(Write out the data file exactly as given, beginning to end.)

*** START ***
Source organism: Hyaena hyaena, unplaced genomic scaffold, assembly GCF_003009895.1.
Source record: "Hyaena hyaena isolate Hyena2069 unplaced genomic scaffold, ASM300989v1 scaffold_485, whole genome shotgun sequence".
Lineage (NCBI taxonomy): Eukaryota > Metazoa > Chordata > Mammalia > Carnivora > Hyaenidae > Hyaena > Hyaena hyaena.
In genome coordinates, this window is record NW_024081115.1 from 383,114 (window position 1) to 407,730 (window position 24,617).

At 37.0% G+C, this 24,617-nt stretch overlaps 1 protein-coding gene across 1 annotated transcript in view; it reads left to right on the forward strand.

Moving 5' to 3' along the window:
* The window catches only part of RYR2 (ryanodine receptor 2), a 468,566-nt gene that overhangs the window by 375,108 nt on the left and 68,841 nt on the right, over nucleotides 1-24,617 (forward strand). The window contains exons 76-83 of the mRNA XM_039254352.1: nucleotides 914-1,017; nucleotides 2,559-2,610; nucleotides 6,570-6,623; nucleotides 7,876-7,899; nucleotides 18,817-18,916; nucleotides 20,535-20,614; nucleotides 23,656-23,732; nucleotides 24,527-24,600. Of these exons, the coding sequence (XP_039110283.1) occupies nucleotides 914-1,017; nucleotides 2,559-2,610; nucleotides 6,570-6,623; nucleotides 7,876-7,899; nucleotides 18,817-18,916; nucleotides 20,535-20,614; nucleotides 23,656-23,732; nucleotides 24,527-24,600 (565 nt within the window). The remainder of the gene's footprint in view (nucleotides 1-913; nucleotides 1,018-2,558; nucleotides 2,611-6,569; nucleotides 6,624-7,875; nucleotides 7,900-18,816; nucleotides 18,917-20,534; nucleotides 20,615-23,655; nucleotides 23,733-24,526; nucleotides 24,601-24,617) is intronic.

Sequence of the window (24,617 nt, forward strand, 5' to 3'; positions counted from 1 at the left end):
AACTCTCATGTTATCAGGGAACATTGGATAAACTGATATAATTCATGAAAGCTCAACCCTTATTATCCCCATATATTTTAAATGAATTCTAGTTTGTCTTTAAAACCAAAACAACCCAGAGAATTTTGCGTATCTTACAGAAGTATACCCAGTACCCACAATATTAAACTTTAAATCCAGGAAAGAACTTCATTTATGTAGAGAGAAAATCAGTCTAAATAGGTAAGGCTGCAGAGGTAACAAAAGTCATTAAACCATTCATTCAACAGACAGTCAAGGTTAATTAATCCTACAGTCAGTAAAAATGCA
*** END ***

Source organism: Hyaena hyaena, unplaced genomic scaffold, assembly GCF_003009895.1.
Source record: "Hyaena hyaena isolate Hyena2069 unplaced genomic scaffold, ASM300989v1 scaffold_485, whole genome shotgun sequence".
Lineage (NCBI taxonomy): Eukaryota > Metazoa > Chordata > Mammalia > Carnivora > Hyaenidae > Hyaena > Hyaena hyaena.
In genome coordinates, this window is record NW_024081115.1 from 383,114 (window position 1) to 407,730 (window position 24,617).

At 37.0% G+C, this 24,617-nt stretch overlaps 1 protein-coding gene across 1 annotated transcript in view; it reads left to right on the forward strand.

Moving 5' to 3' along the window:
* The window catches only part of RYR2 (ryanodine receptor 2), a 468,566-nt gene that overhangs the window by 375,108 nt on the left and 68,841 nt on the right, over nucleotides 1-24,617 (forward strand). The window contains exons 76-83 of the mRNA XM_039254352.1: nucleotides 914-1,017; nucleotides 2,559-2,610; nucleotides 6,570-6,623; nucleotides 7,876-7,899; nucleotides 18,817-18,916; nucleotides 20,535-20,614; nucleotides 23,656-23,732; nucleotides 24,527-24,600. Of these exons, the coding sequence (XP_039110283.1) occupies nucleotides 914-1,017; nucleotides 2,559-2,610; nucleotides 6,570-6,623; nucleotides 7,876-7,899; nucleotides 18,817-18,916; nucleotides 20,535-20,614; nucleotides 23,656-23,732; nucleotides 24,527-24,600 (565 nt within the window). The remainder of the gene's footprint in view (nucleotides 1-913; nucleotides 1,018-2,558; nucleotides 2,611-6,569; nucleotides 6,624-7,875; nucleotides 7,900-18,816; nucleotides 18,917-20,534; nucleotides 20,615-23,655; nucleotides 23,733-24,526; nucleotides 24,601-24,617) is intronic.

Sequence of the window (24,617 nt, forward strand, 5' to 3'; positions counted from 1 at the left end):
AACTCTCATGTTATCAGGGAACATTGGATAAACTGATATAATTCATGAAAGCTCAACCCTTATTATCCCCATATATTTTAAATGAATTCTAGTTTGTCTTTAAAACCAAAACAACCCAGAGAATTTTGCGTATCTTACAGAAGTATACCCAGTACCCACAATATTAAACTTTAAATCCAGGAAAGAACTTCATTTATGTAGAGAGAAAATCAGTCTAAATAGGTAAGGCTGCAGAGGTAACAAAAGTCATTAAACCATTCATTCAACAGACAGTCAAGGTTAATTAATCCTACAGTCAGTAAAAATGCA